Daughter of cop killers' love triangle speaks out: 'Influenced by fear'

The daughter and niece of the Queensland shooters who shot dead two police officers and a neighbour has broken her silence on what led to one of the country’s darkest days.

Madelyn Train believes her parents and uncle were driven by "fear" when they launched their attack on December 12 at their rural property in Wieambilla, about three and a half hours west of Brisbane.

“I’d say they were influenced by fear of the unknown, of whatever was happening and then no one understanding,” the 26-year-old told Nine News, describing her family as "the gentlest people I know."

Nathaniel Train (left), Stacey Train (middle), Gary Train (right).
Madelyn's parents, Stacey and Nathaniel Train (left) married in 1995 before Stacey went on to marry Nathaniel's brother Gary (right) a few years later. Source: Nine News

She denies the trio were on drugs that day but says her uncle Gary Train, who became her stepdad when her parents divorced, believed in conspiracy theories and "the apocalypse". She added that he became even more paranoid during the pandemic, convinced that the government was spying on them.

Madelyn revealed that during the brutal siege he texted her saying that "Vanessa [his brother’s wife] sent people to kill us."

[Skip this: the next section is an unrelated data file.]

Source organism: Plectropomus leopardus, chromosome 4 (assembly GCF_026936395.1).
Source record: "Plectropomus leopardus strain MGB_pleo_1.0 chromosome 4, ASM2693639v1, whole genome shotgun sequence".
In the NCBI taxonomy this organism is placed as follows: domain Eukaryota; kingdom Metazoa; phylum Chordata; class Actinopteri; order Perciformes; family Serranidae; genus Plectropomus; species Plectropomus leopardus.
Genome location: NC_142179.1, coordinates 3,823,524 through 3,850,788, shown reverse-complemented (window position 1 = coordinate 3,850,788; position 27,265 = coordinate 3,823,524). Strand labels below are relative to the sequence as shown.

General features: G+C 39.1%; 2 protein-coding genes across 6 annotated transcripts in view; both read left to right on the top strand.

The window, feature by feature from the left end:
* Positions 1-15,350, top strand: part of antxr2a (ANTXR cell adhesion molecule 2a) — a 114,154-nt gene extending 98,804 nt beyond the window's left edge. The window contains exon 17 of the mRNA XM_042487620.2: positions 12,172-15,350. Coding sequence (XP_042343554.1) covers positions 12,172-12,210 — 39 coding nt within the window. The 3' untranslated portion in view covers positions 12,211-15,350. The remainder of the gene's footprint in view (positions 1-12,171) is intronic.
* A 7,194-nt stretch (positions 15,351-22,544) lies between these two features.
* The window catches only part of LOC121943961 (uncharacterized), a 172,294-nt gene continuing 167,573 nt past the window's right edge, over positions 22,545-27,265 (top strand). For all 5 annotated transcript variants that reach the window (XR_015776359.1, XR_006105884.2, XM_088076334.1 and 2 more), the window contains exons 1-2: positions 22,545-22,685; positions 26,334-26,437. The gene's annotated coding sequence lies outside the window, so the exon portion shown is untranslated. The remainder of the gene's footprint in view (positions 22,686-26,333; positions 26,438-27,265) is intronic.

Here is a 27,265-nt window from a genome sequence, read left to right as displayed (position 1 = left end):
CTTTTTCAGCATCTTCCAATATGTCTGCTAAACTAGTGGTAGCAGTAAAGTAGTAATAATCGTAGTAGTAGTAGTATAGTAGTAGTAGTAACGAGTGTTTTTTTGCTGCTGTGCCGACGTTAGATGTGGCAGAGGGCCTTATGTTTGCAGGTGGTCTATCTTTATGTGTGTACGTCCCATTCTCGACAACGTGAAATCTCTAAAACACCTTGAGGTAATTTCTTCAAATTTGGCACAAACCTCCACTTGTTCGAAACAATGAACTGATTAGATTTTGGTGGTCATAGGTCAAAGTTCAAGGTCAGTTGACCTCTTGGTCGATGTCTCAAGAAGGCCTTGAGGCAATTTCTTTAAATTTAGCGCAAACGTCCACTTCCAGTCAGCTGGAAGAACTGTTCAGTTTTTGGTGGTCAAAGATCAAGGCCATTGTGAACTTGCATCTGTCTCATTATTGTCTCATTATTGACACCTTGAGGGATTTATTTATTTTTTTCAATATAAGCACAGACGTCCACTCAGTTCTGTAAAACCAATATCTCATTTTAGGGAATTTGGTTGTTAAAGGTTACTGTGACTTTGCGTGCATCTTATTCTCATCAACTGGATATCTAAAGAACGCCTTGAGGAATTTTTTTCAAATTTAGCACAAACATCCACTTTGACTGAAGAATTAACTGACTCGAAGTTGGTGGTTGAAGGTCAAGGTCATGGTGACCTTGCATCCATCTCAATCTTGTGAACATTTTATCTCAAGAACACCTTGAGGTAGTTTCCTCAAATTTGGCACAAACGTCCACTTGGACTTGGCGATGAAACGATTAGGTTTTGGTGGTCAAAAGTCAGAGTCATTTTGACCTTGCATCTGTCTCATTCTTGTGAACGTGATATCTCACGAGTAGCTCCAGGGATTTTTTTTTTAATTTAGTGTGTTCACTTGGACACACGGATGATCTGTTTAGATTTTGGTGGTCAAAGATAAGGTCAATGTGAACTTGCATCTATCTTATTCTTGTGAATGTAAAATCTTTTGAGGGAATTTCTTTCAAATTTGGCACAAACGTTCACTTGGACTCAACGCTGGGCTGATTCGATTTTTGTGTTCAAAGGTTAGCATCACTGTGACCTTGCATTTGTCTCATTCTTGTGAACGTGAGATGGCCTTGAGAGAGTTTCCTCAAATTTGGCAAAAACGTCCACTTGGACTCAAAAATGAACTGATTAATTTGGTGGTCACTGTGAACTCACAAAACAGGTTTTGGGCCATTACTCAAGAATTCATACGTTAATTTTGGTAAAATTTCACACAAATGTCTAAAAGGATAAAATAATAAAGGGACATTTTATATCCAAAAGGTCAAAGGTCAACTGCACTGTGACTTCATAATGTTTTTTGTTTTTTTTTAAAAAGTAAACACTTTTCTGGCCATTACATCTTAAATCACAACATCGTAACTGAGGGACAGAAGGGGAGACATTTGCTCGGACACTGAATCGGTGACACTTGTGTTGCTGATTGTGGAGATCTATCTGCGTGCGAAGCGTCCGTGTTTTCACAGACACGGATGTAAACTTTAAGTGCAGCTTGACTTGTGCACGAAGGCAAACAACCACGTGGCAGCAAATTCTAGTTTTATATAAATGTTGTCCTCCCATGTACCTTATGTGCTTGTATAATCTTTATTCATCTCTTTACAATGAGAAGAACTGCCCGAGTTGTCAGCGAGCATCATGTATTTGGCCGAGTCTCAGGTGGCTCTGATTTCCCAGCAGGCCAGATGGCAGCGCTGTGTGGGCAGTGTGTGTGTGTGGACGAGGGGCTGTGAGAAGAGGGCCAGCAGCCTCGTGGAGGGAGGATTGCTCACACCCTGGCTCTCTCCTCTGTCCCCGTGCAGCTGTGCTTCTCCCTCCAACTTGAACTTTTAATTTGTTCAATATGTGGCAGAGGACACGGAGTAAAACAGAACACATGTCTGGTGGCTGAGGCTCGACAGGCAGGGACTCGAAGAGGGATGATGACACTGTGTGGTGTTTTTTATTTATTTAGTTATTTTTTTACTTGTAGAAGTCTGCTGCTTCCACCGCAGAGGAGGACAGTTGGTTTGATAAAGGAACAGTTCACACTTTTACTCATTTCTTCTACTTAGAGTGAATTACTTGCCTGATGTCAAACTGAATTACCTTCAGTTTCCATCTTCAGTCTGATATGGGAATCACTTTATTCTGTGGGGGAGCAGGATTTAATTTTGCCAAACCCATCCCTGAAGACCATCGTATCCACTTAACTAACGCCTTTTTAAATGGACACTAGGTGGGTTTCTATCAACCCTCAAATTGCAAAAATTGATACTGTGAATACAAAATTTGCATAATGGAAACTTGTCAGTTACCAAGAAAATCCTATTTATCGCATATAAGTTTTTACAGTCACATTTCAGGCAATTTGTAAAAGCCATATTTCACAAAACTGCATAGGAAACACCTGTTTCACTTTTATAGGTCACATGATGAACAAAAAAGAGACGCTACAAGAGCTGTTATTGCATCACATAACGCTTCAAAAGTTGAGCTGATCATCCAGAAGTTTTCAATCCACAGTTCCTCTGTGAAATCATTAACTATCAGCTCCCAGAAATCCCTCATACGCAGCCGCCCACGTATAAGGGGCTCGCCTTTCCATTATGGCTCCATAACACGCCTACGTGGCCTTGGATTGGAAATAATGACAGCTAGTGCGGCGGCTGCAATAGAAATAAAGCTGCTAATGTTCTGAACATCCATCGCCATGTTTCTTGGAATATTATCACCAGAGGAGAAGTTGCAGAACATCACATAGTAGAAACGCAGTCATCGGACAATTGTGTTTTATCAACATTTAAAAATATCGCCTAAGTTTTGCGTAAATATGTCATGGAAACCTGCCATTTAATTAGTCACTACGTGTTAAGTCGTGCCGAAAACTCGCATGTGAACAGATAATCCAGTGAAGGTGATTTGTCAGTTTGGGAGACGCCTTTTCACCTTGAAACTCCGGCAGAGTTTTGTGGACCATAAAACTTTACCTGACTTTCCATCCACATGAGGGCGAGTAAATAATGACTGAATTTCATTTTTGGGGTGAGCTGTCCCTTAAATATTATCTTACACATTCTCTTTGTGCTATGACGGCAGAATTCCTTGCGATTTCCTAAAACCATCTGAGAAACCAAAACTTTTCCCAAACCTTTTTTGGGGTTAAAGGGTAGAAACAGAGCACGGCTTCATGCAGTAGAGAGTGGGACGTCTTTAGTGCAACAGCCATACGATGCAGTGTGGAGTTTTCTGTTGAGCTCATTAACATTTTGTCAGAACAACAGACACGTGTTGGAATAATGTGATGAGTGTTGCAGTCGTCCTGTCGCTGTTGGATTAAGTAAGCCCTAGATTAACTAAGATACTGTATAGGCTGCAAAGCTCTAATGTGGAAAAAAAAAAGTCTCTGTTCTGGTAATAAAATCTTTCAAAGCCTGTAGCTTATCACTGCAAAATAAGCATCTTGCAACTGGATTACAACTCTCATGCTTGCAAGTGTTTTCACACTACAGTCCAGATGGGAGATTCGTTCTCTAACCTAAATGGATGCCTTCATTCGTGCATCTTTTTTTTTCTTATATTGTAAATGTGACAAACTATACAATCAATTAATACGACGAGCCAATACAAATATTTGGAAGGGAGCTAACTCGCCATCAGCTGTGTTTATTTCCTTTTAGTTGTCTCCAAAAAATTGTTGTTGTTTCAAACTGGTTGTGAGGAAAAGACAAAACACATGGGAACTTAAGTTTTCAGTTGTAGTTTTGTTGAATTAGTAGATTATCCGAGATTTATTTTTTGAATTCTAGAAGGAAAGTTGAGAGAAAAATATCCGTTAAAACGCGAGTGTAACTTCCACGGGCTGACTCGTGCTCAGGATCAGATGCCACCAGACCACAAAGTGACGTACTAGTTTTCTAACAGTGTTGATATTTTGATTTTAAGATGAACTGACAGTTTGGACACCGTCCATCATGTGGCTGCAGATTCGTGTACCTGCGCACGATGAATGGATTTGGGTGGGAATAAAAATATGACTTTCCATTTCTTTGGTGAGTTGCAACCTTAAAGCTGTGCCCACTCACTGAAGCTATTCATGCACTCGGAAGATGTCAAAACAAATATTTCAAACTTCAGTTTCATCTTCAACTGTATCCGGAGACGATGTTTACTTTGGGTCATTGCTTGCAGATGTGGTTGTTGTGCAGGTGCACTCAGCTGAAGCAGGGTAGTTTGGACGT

Mother 'didn’t like guns'

Constables Rachel McCrow and Matthew Arnold were killed when Gary Train, Nathaniel Train and his wife Stacey Train opened fire on four officers who’d arrived at the Wains Road home for a routine missing persons check for Nathaniel.

Madelyn Train (left) and a family photo (right).
Madelyn Train described her parents as the 'gentlest people I know" and said she didn't see any signs that they could be violent. Source: Nine News

A neighbour who heard the shots and rushed forward to help, Alan Dare, was also shot dead during the massacre.

While Constables Randall Kirk and Keely Brough managed to escape, specialist police teams were sent into the fortified property to take out the trio during an hour’s long siege.

Madelyn’s been told by police that her armed mother was shot while trying to get out the back, but says her mum didn’t like guns.

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The 26-year-old, who says she grew up in a "really happy, healthy family environment" and saw no signs that her family was capable of cold blooded murder, now has to live with her family’s horror.

"I mourn six people so I mourn my family, I mourn the police officers and I mourn the neighbour," Madelyn said. "And I developed acute traumatic stress from it because grieving three of your family members is hard enough but then finding out what they did and then seeing everyone’s reaction to what they did."

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